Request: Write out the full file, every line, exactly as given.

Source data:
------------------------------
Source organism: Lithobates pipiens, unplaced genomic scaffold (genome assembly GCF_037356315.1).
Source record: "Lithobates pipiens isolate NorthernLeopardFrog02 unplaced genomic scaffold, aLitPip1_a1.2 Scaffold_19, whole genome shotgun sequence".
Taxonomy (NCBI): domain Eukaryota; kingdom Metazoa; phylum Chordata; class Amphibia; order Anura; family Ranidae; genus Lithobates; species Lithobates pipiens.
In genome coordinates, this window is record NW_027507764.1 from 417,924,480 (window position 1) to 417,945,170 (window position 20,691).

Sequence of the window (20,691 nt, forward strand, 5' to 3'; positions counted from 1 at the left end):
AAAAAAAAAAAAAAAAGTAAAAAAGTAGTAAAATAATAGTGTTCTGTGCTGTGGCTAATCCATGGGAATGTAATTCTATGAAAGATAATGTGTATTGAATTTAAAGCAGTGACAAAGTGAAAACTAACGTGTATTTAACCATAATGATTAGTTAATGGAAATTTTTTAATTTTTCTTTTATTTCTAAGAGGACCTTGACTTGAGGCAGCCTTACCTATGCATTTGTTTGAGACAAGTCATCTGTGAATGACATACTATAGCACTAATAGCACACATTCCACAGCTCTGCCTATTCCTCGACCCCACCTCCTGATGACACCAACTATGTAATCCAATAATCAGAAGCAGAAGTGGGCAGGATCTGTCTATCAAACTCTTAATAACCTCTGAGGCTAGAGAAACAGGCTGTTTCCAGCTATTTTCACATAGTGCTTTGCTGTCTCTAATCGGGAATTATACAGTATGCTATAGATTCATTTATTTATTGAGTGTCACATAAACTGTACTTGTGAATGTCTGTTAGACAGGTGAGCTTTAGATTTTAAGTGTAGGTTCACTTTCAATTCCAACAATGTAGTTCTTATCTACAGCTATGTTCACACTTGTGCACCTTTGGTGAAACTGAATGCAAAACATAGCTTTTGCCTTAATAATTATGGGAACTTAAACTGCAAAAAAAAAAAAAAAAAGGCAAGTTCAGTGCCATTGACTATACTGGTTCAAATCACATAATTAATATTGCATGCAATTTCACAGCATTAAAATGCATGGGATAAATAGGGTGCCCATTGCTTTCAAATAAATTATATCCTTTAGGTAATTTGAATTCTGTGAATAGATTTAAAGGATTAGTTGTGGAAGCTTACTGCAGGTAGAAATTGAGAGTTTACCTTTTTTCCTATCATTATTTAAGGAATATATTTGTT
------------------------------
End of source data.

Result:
Source organism: Lithobates pipiens, unplaced genomic scaffold (genome assembly GCF_037356315.1).
Source record: "Lithobates pipiens isolate NorthernLeopardFrog02 unplaced genomic scaffold, aLitPip1_a1.2 Scaffold_19, whole genome shotgun sequence".
Taxonomy (NCBI): domain Eukaryota; kingdom Metazoa; phylum Chordata; class Amphibia; order Anura; family Ranidae; genus Lithobates; species Lithobates pipiens.
In genome coordinates, this window is record NW_027507764.1 from 417,924,480 (window position 1) to 417,945,170 (window position 20,691).

Sequence of the window (20,691 nt, forward strand, 5' to 3'; positions counted from 1 at the left end):
AAAAAAAAAAAAAAAAGTAAAAAAGTAGTAAAATAATAGTGTTCTGTGCTGTGGCTAATCCATGGGAATGTAATTCTATGAAAGATAATGTGTATTGAATTTAAAGCAGTGACAAAGTGAAAACTAACGTGTATTTAACCATAATGATTAGTTAATGGAAATTTTTTAATTTTTCTTTTATTTCTAAGAGGACCTTGACTTGAGGCAGCCTTACCTATGCATTTGTTTGAGACAAGTCATCTGTGAATGACATACTATAGCACTAATAGCACACATTCCACAGCTCTGCCTATTCCTCGACCCCACCTCCTGATGACACCAACTATGTAATCCAATAATCAGAAGCAGAAGTGGGCAGGATCTGTCTATCAAACTCTTAATAACCTCTGAGGCTAGAGAAACAGGCTGTTTCCAGCTATTTTCACATAGTGCTTTGCTGTCTCTAATCGGGAATTATACAGTATGCTATAGATTCATTTATTTATTGAGTGTCACATAAACTGTACTTGTGAATGTCTGTTAGACAGGTGAGCTTTAGATTTTAAGTGTAGGTTCACTTTCAATTCCAACAATGTAGTTCTTATCTACAGCTATGTTCACACTTGTGCACCTTTGGTGAAACTGAATGCAAAACATAGCTTTTGCCTTAATAATTATGGGAACTTAAACTGCAAAAAAAAAAAAAAAAAGGCAAGTTCAGTGCCATTGACTATACTGGTTCAAATCACATAATTAATATTGCATGCAATTTCACAGCATTAAAATGCATGGGATAAATAGGGTGCCCATTGCTTTCAAATAAATTATATCCTTTAGGTAATTTGAATTCTGTGAATAGATTTAAAGGATTAGTTGTGGAAGCTTACTGCAGGTAGAAATTGAGAGTTTACCTTTTTTCCTATCATTATTTAAGGAATATATTTGTT